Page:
Today the ACLU and PEN American Center asked the State Department to speed the issuance of a visa to Ghassan Zaqtan, a widely-published and internationally respected poet and writer who had intended to begin a two-week book tour for his new collection, Like a Straw Bird It Follows Me, yesterday.
Mr. Zaqtan applied for a visa on March 7, 2012 at the U.S. embassy in Jerusalem and was told at the time that he would receive his visa within two weeks. Four weeks later, Mr. Zaqtan has yet to receive a response. Without a visa, Mr. Zaqtan cannot visit the United States, and the American readers who have invited him to the United States cannot meet with him and hear him speak.
In the letter sent today, the ACLU and PEN acknowledge the State Department’s previous efforts to protect the free exchange of ideas across international borders but call the Department’s attention to Mr. Zaqtan’s case:
We have been grateful for the support of the State Department in ensuring that international writers and scholars are welcome in the United States, and for its commitment, as outlined in a January 13, 2011 letter to our organizations, to give “significant and sympathetic weight” to those seeking to enter the U.S. to fulfill speaking engagements, attend conferences, “or for similar expressive or educational activities.” Because Mr. Zaqtan’s planned book tour, organized in honor of the U.S. publication of his latest collection of poetry, falls so squarely within this area of declared interest, we wanted to make sure you were aware of this troubling delay in visa processing.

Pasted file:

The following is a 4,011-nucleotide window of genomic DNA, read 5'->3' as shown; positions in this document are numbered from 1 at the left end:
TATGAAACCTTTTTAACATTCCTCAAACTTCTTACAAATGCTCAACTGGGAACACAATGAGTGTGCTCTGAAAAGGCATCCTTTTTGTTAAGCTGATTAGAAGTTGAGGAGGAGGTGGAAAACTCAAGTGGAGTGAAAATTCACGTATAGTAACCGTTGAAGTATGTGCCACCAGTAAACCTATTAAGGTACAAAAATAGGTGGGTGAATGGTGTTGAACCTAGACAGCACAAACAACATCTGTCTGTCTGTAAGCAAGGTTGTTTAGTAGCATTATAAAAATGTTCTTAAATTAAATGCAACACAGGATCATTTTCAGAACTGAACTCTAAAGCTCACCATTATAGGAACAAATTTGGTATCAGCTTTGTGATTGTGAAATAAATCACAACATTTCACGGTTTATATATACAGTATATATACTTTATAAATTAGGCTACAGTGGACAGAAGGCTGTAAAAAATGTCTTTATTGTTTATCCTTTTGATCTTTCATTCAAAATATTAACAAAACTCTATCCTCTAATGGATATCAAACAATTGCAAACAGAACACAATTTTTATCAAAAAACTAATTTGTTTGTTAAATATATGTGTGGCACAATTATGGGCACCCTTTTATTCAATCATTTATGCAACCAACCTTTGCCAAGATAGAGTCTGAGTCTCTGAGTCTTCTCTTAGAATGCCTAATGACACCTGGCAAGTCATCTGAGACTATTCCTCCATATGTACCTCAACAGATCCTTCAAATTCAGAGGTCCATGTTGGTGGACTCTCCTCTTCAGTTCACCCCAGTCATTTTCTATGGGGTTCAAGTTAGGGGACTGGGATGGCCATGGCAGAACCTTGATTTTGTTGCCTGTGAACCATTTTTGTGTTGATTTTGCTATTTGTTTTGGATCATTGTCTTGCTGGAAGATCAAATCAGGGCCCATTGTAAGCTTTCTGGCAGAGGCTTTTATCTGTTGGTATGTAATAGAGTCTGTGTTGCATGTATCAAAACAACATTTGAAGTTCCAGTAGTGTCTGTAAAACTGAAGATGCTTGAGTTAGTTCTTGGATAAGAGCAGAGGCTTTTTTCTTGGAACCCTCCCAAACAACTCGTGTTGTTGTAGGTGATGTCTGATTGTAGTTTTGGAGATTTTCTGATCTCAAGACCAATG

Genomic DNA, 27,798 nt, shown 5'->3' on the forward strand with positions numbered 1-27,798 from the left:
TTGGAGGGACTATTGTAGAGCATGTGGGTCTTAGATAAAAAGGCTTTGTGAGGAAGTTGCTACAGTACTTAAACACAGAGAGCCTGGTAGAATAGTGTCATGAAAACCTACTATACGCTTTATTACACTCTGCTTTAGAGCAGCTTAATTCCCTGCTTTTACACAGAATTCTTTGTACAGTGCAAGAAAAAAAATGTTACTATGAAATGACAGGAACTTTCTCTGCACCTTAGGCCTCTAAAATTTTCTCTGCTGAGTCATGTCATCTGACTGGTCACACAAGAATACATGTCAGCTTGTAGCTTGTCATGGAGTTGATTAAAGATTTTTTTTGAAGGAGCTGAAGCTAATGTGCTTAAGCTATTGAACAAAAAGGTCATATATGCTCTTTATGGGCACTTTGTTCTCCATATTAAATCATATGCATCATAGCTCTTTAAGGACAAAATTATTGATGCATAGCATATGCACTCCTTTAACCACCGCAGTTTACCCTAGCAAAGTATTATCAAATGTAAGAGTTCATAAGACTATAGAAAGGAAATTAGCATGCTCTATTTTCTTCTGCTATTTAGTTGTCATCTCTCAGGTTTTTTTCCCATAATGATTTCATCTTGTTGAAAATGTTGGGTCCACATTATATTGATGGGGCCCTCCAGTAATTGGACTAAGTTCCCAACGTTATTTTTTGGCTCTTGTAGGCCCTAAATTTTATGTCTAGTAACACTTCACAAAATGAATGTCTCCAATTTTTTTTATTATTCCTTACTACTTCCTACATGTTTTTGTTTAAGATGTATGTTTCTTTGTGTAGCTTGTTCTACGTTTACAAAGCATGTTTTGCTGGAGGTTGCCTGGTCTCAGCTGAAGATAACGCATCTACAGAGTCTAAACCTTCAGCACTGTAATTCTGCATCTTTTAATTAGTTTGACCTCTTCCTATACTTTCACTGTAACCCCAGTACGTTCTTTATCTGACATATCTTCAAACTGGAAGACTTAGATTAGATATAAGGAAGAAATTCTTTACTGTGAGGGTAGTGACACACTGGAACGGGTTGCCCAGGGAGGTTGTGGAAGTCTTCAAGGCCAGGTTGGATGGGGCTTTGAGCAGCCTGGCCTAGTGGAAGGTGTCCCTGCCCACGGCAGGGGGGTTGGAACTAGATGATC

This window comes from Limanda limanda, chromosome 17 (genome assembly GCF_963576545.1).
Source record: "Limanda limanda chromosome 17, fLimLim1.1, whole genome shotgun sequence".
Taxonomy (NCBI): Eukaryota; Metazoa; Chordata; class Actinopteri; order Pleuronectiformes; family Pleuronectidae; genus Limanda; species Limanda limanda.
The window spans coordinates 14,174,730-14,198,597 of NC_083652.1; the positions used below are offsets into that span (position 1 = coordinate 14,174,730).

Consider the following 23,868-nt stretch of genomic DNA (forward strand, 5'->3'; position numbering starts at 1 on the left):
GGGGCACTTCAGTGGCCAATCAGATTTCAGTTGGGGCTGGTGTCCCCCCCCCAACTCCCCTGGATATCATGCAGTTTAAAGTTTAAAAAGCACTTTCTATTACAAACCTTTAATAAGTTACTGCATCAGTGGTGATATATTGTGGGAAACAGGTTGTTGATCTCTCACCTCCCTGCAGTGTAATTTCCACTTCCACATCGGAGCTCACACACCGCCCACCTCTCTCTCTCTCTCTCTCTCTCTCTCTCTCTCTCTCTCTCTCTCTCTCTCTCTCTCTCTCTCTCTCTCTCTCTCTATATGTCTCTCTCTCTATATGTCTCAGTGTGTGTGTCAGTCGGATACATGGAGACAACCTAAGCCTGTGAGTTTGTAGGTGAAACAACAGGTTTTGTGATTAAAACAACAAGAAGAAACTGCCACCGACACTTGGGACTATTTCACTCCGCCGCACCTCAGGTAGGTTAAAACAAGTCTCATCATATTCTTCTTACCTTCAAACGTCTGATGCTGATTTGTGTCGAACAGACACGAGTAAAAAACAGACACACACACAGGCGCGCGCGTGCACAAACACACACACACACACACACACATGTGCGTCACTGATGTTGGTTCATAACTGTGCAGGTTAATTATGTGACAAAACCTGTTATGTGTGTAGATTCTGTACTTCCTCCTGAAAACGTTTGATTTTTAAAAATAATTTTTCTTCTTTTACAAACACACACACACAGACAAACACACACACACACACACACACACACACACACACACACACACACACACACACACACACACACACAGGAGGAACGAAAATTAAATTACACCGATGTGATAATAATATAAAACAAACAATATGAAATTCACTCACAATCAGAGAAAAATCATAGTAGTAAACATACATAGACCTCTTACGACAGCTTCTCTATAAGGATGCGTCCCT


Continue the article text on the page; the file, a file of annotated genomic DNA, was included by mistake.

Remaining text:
Citing the First Amendment rights of Americans who have invited Mr. Zaqtan to visit the United States, the ACLU and PEN ask the State Department to process Mr. Zaqtan’s visa immediately.
As organizations that share this commitment to open cultural exchange and a belief that such exchanges both fulfill the First Amendment right of Americans to engage with their international counterparts and strengthen America’s international standing, we respectfully request that processing of Mr. Zaqtan’s visa application be completed as a matter of urgency, so that he can participate in the remainder of his scheduled tour.
During the Bush administration, the ACLU brought several lawsuits challenging the denial of visas to foreign scholars who were perceived to be critics of American foreign policy. To its credit, the Obama administration settled some of these cases and issued visas to University of Oxford Professor Tariq Ramadan and South African political commentator Professor Adam Habib. The ACLU later appealed to the State Department to issue visas to Afghan women's rights activist Malalai Joya and Colombian journalist Hollman Morris, and the State Department eventually did so.
To learn more about these issues, please visit the ACLU’s page on ideological exclusion.